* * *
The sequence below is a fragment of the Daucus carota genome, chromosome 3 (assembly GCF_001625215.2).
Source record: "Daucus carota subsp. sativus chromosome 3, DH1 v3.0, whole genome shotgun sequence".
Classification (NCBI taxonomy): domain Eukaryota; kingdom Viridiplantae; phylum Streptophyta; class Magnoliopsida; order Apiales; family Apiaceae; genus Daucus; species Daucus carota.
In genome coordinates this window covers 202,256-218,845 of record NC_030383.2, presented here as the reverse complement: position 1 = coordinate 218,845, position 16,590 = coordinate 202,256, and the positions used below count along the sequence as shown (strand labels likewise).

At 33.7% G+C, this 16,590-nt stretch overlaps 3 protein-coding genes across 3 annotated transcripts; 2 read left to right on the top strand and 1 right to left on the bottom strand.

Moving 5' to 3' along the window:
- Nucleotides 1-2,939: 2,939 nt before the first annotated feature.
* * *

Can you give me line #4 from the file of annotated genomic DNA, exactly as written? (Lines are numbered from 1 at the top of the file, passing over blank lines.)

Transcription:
In genome coordinates this window covers 202,256-218,845 of record NC_030383.2, presented here as the reverse complement: position 1 = coordinate 218,845, position 16,590 = coordinate 202,256, and the positions used below count along the sequence as shown (strand labels likewise).